History will vindicate Gaza protesters

Students and police face-to-face at the University of California, Irvine. PHOTO: REUTERS
Students and police face-to-face at the University of California, Irvine. PHOTO: REUTERS
One day students protesting in support of Palestine will be praised Richard Jackson and David Jenkins write.

Walking around the quiet — indeed, all too quiet — greenery of the University of Otago, one cannot help but feel at some remove from the images that are currently coming out of American and European universities.

Each day brings new footage of students and faculty members being beaten, handcuffed, corralled, and denied their basic civil rights of free speech and peaceful assembly, to express dissent against power that is being abused for the most hideous of crimes.

However, the truth is, this kind of violent response to peaceful protest is nothing new.

Throughout history, those people who have been most serious about using these much-vaunted civil rights to push their societies to honour the moral universalism and commitments to human dignity that underpins those rights have often been the most vilified and most persecuted.

Among many other examples, such vilification was directed against the Chartists pushing for enfranchisement at Peterloo in 19th-century England, against abolitionists committed to the ending of slavery, against the suffragettes who wanted political rights for women, against those who protested against American slaughter in Southeast Asia, and against those who raised their voices against apartheid in the Jim Crow South and South Africa.

Derision and dismissal have also been directed at the anti-capitalist Occupy protesters and, more recently, environmental protesters seeking to avert the climate crisis.

At each of these historical moments, committed groups of people took a stand against a status quo they regarded as unjustifiable and wrong. And, at each of these moments, others — often the majority — responded with ridicule, scorn, indifference and sometimes even violence.

Much of the wider society assumed that these movements were populated by nothing more than agitators, and committed to nothing less than the destruction of all that was good and holy.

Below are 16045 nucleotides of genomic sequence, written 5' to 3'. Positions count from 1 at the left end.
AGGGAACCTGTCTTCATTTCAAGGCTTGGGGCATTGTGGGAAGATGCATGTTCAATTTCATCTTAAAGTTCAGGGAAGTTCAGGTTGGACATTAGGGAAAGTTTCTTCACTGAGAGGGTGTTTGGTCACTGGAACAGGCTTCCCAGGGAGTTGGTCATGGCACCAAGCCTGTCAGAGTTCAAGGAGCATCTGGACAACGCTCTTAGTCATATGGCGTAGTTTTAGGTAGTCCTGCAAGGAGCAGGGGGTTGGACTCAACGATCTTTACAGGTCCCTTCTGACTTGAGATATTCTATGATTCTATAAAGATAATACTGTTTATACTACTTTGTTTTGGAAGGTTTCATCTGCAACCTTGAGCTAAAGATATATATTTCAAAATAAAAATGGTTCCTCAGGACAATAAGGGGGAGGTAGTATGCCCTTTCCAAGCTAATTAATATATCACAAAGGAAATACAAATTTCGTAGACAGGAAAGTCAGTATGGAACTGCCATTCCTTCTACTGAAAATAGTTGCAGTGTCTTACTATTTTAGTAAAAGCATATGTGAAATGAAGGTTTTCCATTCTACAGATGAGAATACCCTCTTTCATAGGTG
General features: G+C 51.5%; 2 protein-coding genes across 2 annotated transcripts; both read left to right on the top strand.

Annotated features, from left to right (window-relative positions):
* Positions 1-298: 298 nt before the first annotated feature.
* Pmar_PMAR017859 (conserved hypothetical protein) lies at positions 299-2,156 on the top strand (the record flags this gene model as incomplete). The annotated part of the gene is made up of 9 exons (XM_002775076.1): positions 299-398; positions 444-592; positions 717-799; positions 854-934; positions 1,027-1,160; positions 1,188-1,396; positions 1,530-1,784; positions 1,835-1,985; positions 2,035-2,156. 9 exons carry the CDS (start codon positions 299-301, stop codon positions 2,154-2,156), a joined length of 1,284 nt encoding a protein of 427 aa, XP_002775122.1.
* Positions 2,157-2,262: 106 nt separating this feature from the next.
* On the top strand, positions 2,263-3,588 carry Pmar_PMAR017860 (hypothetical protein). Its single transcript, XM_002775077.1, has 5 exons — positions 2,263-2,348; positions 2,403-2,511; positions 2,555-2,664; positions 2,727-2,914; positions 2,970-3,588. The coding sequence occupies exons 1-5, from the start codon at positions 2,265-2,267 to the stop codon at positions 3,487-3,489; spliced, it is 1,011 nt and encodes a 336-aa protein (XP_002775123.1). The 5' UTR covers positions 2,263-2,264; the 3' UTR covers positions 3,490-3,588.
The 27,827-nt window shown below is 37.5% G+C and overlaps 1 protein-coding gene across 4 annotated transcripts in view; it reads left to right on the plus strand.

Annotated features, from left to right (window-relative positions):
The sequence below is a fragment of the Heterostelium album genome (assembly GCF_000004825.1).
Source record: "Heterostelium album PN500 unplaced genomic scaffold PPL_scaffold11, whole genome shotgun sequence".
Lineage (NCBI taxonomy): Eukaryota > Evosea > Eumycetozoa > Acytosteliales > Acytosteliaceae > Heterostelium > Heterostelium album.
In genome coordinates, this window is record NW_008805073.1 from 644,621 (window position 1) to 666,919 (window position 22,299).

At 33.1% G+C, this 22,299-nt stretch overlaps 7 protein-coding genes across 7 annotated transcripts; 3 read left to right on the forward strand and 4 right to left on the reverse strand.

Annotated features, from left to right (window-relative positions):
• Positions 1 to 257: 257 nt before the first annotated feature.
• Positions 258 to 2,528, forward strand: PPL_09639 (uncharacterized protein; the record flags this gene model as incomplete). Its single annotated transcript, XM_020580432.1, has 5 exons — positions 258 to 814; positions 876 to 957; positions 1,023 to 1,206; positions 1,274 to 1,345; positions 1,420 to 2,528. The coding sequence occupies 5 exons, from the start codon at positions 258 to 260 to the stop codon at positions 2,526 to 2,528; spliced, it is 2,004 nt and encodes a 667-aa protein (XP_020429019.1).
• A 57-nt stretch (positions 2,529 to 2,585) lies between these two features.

Now we recognise these people and their movements as having acted in the interests of humanity and for the good of all. In other words, at each stage of our collective history, it was the protesters and activists who were most serious about the commitments we all profess to hold to — moral universalism, universal human rights, the inherent dignity of human beings.

This seriousness is why they felt compelled to put their bodies on the line using peaceable assembly and free expression, even when those in power did not honour those rights.

This is not to say that every demonstration or protest was completely free of violence, or that some parts of the movement weren’t also committed to pursuing their goals by any means, including armed struggle.

A forgotten part of the suffragette movement was the use of violent actions we would call terrorism, such as fire-bombings. The anti-apartheid movement in South Africa engaged in both armed struggle and mass nonviolent resistance.

But even in such cases, these movements were committed to liberal values of free expression, peaceful assembly, human rights, and the pursuit of human dignity.

In considering this history of protest, it also behooves us to ask how we should regard those who supported and benefited from systemic injustices.

Indeed, we need to ask how we should consider those who continue to advocate for fossil fuels today, or indeed, those who defend "Israel’s right to defend itself" while it commits a genocide in plain view.

Whatever moral progress we have made over the millennia must surely encourage us to perform a little actuarial work, through which we might take stock of the movements and individuals that have, at key moments in our collective histories, pushed us toward honouring what we now regard as common sense positions.

Therefore, when we stand idly by as state and vigilante violence is used against people who are peaceably protesting to uphold the universal human rights we all believe in, we are not just harming those individuals — egregious though such harms are — we are also harming ourselves. We are standing on the neck of those individuals who are trying to get us to live in accordance with our own ideals and aspirations. We are impeding progress towards a more equal, more just and more peaceful world. We are putting ourselves on the wrong side of history.

Indeed, given that the ideals we all hold are coming increasingly under threat from a number of sources, not least far-Right populist leaders, the rise of disinformation and growing inequality, we must pay extra special attention to those people and groups who are, once again, making the kinds of sacrifices that are forging and smelting the moral compasses we so desperately need.

A decade from now, if not sooner, it will be widely accepted and no more than common sense that Palestinians are human beings too, and they deserve the same equal rights, the same equal treatment under the law and the same self-determination that other human beings enjoy.

On that day, the student protests we are witnessing today will be praised and celebrated as courageous and progressive expressions of the values we hold dear, just as we venerate today the abolitionists, the suffragettes, the union movement, the civil rights movement, the anti-apartheid movement, the marriage equality movement, and many, many more.

History is on the side of the students.

— Dr David Jenkins is a lecturer in political theory at the University of Otago; Richard Jackson is a professor of peace studies at the University of Otago.